Is it just me, or doesn't Primary and Secondary also confer superiority of one over another? Even "First" and "Second" imply one is subordinate to the other...

Hold on, if one thing is dependent on another then it *is* subordinate, isn't it? Good luck trying to come up with a way of working that doesn't have some sort of hierarchical order - and language to describe it without putting one thing "above" another.

Retro Microlympics concludes with possible reopening dates for UK computer museums


Re: Elite

I think you might be confusing two different games - Elite didn't have Sol (or Earth), although I think Frontier may have(?).

But if you want to revisit the Good Olde Days but with a bit of extra excitement and variety thrown in, I recommend Oolite - although it's been around a few years, there's been a lot of updates and there are plenty of add-ons/add-ins to keep you going... plus you're no longer restricted to just the Cobra 3, there are a variety of Starts ranging from the original Cobra 3 with 100Cr at Lave to an upgraded Cobra 3 with 1000Cr at a TL12 Industrial world or even the "Broke Adder" start with a stripped-down Adder (Pulse Laser, 2 tons cargo capacity) and 0Cr at Lave...

Palantir and UK policy: Public health, public IT, and – say it with me – open public contracts


Re: Once again, Yes Minister is a documentary

And those mandarins and Quango bosses are not elected by us at all, they are elected by each other via The Old School Tie method of campaigning.

Funny how people forget this when blaming government ministers for "messing up".

Rookie's code couldn't have been so terrible that it made a supermarket spontaneously combust... right?


Re: Back in the 90's...

"...but we do at least know whose access cards were used..."

I know the names of senior people in my organisation so I could code keycard with their names. That doesn't mean they were involved in any misbehaviour that resulted from the use of those cards. If someone is smart enough to steal the keys and access cards to get in, it is not too much of a leap to assume they won't use their own names or the name(s) of their inside man (or men)(*) - unless they are going to deliberately sacrifice those people - which does not bode well for the rest of their names being kept secret for long.

(*) or "inside woman (or women)". Or whatever else the thieves might want to identify as...

Choose your fighter! March Mammal Madness pits poor, innocent critters against each other in mortal combat


Re: Sabre Toothed Tiger vs Chihuahua

Yappyrat jumps in sabre-toothed tiger's mouth and lays there on its side for a few minutes, sabre-toothed tiger suffocates and yappyrat jumps out, the winner.

A word to the Wyse: Smoking cigars in the office is very bad for you... and your monitor


Those who don't learn from history...

One place I worked, each floor had a kitchen area that for some reason had been installed at the opposite side of the building to where the water came in, so they had pipes across the entire width of the building. One weekend, a pipe on the 4th floor sprung a leak. On the Monday, one of the engineers on the 3rd floor said "why is there water on my desk?" and looked up. Although they later denied it, one of them prodded the suspicious-looking bulge in the ceiling tiles and they discovered why there was water on his desk... and several other desks, when about a dozen tiles came down. Luckily we had enough spare PCs to replace theirs while theirs were drying out, after we'd cleared the soggy cardboard goo that had been ceiling tiles off...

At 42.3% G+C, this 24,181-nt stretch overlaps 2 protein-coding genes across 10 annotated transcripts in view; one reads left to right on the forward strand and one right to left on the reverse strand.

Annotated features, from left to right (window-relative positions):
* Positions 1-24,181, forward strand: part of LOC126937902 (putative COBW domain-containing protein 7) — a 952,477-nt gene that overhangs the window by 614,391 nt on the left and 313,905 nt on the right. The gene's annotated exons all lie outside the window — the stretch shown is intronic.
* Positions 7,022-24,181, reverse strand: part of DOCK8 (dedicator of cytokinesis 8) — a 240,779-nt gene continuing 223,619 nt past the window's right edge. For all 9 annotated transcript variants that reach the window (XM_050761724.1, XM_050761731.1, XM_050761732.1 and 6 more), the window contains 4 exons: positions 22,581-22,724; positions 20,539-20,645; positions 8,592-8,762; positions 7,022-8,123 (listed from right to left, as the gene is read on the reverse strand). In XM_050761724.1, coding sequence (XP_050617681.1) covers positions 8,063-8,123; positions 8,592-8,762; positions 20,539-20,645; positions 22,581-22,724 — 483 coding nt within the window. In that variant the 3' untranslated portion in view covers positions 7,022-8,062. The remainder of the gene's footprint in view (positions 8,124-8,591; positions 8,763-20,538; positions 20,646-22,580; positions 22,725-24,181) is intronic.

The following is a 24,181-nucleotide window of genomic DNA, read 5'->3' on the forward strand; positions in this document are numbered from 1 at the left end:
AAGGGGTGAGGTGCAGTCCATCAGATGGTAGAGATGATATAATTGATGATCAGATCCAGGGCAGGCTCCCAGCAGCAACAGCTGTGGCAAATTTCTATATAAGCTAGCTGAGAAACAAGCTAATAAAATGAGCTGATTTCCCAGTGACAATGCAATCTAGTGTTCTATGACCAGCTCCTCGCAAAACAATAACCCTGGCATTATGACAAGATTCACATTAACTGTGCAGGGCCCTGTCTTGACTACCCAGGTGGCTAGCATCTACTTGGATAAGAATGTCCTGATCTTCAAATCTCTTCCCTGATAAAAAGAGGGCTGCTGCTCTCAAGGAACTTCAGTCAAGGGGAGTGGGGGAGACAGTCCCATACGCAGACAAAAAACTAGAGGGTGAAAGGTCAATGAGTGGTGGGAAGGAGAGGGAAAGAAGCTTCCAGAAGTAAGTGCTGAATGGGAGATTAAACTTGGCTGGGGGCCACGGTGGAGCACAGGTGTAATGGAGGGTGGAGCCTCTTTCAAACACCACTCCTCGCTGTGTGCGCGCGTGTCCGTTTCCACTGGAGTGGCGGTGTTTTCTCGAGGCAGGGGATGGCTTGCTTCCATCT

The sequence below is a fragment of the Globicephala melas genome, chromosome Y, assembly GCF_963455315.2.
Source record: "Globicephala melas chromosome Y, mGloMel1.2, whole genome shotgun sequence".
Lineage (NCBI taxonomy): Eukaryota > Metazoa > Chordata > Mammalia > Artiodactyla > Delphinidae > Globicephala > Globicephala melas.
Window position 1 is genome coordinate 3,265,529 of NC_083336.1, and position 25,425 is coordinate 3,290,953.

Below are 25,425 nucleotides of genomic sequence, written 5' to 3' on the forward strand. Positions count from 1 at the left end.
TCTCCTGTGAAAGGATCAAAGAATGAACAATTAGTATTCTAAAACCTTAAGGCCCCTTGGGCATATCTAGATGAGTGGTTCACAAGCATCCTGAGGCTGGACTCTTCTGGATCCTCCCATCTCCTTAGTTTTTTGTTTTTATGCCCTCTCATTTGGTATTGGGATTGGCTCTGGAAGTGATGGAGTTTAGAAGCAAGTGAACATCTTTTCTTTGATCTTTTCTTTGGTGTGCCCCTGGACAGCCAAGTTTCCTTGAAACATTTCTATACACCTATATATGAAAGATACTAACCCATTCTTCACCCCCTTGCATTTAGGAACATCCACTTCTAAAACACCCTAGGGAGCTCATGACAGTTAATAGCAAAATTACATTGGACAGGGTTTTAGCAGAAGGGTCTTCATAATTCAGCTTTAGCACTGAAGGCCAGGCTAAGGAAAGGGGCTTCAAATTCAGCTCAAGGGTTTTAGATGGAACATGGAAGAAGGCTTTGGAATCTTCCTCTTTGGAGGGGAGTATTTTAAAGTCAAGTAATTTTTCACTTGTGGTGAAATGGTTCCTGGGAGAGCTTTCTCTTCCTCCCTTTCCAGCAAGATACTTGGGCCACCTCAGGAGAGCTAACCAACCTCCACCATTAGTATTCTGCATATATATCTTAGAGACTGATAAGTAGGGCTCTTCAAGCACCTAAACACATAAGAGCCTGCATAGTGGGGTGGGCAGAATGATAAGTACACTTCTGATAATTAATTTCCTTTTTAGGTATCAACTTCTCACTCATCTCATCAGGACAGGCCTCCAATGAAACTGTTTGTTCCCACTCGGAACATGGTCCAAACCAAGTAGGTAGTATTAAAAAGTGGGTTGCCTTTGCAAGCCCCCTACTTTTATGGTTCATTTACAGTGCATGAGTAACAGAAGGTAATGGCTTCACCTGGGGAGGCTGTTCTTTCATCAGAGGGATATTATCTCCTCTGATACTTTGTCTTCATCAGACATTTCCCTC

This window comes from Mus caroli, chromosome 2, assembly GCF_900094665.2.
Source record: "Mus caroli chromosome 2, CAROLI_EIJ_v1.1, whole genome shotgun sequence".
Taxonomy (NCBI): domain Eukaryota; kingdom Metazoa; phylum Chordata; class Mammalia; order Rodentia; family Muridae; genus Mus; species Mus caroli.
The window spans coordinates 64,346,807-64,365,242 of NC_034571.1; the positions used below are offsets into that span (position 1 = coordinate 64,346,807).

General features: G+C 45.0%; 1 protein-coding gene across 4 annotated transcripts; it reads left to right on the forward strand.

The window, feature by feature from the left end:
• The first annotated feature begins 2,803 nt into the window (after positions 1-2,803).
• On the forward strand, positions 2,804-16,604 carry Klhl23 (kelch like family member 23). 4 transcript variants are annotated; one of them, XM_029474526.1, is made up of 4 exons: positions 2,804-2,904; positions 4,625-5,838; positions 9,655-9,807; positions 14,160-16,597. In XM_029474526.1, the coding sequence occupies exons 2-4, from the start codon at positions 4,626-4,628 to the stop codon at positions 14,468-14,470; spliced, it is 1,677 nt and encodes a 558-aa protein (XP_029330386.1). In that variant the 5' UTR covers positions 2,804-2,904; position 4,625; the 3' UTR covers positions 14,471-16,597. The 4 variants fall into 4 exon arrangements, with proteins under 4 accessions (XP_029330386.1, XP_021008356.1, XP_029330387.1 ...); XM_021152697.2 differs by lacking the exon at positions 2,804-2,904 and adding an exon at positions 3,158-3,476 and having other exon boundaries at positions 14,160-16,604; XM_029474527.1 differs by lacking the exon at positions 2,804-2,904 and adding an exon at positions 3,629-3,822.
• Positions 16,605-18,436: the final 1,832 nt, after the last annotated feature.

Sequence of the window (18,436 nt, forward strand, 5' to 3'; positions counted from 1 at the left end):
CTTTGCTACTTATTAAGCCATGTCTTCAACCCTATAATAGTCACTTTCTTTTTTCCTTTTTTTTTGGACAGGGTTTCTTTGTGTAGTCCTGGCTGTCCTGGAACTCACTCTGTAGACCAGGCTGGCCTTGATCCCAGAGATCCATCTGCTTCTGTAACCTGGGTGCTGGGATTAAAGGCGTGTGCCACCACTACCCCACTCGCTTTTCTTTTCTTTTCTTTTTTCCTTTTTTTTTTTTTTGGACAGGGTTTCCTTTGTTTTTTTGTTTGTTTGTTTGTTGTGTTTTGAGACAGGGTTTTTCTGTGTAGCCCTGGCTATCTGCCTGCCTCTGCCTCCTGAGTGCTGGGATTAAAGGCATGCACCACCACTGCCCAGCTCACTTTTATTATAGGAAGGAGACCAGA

Re: Don't think there's anything worse than the motherboard of a smoker's laptop...yuk

"Black coffee was not so bad, with sugar and cream..."

So, a white coffee then?

We have laptop/hybrid things that we use in the office in case we need to get sent home (keyworkers, y'know...) and we all have these nice shiny USB keyboards cos the ones on the laptops are too fricking small to use properly. One of my co-workers recently spilt diet coke on her keyboard and tipped it up to try to get the fizzy gloop out... only where most people would tip the top towards them, she tipped the bottom away - and straight onto the laptop behind it.

We need a 20MW 20,000-GPU-strong machine-learning supercomputer to build EU's planned digital twin of Earth


Re: We all do...

I'm with Jimmy2cows on this - "computer says no" is not good enough.

If you want me to change my lifestyle for a valid reason then I have no problem, but if you want me to give up all the comforts of modern life on the grounds that some dodgy computer simulation tells you to tell me to, you can think again. Just because your computer is more expensive and more powerful (and far more damaging to the environment than anything I own!) does not make it right.

When they can take the readings from "Day One" and load them into the model, then run their simulation and get *exactly the same* results as The Real World experienced a week later, the results might be considered valid. But unless the two results match exactly, the model is not sufficiently accurate to predict the future. And no fudging for the accuracy of the detectors either - according to the models being bandied around in the late 70s and early 80s, the ice caps should be gone and we should all be swimming right about... ten years ago.

Planespotters’ weekends turn traumatic as engine pieces fall from the sky in the Netherlands and the US


"It didn't explode - the front fell off"

If reports are accurate, two or more fan blades separated from the fan disc and tore a hole (or holes) in the casing and possibly ripping away one or more panels; presumably the passing air then tore away the rest of the casing and then, without anything to hold it on, the front fairing fell off. It does not appear to have gone first - if part of the fairing had failed and had gone through the engine, I would expect more than just two blades to fail, and it would have caused damage to a lot more parts as it went through the rest of the engine.